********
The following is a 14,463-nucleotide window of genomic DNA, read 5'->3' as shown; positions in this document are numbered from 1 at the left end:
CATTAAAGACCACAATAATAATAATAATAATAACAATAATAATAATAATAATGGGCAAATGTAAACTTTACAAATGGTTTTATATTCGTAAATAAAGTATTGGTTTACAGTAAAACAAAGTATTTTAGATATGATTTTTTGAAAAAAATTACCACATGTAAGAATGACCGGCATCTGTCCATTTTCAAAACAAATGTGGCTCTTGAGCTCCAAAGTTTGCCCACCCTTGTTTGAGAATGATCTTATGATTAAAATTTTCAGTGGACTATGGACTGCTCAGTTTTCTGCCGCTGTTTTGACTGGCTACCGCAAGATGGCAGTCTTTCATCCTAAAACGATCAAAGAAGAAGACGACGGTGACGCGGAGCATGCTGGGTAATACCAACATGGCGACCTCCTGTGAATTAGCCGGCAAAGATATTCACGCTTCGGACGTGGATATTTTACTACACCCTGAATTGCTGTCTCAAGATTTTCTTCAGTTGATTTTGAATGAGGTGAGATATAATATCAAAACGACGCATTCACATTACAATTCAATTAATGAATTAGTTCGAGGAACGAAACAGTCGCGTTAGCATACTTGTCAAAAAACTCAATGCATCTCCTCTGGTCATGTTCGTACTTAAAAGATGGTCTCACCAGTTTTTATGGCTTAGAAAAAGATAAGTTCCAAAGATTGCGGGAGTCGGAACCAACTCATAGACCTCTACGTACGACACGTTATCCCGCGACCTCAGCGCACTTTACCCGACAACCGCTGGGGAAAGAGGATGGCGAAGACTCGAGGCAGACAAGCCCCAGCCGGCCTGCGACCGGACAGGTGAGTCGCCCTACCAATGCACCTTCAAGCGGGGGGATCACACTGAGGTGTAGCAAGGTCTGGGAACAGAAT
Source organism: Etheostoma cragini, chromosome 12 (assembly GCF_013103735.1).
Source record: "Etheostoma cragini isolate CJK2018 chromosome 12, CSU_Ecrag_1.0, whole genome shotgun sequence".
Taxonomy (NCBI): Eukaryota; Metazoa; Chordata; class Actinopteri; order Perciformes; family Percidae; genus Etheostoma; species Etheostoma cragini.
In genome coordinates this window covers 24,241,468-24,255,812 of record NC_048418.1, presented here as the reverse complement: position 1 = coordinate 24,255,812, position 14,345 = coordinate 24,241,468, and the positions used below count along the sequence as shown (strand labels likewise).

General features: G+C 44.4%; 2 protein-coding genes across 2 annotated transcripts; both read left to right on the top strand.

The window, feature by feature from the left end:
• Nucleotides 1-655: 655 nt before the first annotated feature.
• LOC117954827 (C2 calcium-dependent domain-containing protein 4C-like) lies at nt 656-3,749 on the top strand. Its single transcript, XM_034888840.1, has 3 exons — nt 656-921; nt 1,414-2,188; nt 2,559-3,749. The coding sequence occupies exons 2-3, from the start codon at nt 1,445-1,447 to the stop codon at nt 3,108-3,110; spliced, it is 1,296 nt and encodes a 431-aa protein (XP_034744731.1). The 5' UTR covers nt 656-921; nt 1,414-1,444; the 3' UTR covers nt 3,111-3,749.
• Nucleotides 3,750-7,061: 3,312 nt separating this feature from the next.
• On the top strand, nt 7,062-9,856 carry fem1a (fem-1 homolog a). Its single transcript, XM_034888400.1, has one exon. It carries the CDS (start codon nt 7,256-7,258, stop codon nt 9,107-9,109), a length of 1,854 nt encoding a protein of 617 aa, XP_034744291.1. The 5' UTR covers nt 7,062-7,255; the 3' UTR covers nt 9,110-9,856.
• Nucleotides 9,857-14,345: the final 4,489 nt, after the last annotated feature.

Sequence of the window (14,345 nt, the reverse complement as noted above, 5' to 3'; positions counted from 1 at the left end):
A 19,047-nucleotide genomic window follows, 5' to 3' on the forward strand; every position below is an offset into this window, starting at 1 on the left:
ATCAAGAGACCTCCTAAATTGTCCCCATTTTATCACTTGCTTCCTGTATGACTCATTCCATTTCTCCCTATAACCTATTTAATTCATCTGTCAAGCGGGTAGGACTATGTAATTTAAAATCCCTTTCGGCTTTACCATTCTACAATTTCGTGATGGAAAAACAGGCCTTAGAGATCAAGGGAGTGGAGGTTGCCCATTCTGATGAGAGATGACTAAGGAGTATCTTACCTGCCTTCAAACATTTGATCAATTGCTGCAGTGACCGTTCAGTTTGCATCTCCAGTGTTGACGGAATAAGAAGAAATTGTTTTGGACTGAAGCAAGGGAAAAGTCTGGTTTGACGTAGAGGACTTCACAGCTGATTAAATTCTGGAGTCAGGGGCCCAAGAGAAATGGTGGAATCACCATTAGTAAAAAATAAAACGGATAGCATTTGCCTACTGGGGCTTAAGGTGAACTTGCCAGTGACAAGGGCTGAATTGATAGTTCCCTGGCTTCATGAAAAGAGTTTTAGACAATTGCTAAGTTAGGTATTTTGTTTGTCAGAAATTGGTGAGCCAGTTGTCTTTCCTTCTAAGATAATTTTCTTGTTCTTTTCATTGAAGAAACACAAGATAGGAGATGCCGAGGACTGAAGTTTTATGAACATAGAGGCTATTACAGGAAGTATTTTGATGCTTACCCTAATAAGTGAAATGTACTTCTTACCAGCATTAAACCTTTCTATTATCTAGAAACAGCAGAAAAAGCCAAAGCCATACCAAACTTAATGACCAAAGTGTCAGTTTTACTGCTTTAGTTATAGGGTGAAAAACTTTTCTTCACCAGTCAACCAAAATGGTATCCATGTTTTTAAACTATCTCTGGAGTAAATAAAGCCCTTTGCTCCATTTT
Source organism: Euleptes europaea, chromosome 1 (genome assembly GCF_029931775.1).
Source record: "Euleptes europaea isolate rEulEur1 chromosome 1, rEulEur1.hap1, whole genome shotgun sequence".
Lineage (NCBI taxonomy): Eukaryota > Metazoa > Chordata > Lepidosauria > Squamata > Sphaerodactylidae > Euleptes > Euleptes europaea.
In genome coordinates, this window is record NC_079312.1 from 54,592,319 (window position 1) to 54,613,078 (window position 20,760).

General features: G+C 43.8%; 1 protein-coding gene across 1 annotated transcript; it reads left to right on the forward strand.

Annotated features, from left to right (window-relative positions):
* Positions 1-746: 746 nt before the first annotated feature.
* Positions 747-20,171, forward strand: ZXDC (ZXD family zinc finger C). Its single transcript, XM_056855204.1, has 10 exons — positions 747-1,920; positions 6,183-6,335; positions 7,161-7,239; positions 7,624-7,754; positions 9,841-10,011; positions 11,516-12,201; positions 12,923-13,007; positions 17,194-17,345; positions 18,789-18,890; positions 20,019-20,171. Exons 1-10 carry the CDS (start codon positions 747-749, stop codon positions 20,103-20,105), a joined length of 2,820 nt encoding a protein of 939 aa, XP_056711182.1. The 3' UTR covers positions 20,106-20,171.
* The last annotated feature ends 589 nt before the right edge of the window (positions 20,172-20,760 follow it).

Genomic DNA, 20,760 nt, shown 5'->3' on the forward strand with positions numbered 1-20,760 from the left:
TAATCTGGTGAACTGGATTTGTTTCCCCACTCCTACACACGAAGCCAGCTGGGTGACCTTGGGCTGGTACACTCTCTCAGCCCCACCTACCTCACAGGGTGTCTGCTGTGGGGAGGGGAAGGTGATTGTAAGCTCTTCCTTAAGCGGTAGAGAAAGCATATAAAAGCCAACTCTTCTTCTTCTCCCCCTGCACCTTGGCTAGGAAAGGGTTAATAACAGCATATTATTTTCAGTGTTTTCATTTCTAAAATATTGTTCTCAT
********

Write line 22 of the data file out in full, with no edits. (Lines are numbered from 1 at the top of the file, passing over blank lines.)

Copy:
Annotated features, from left to right (window-relative positions):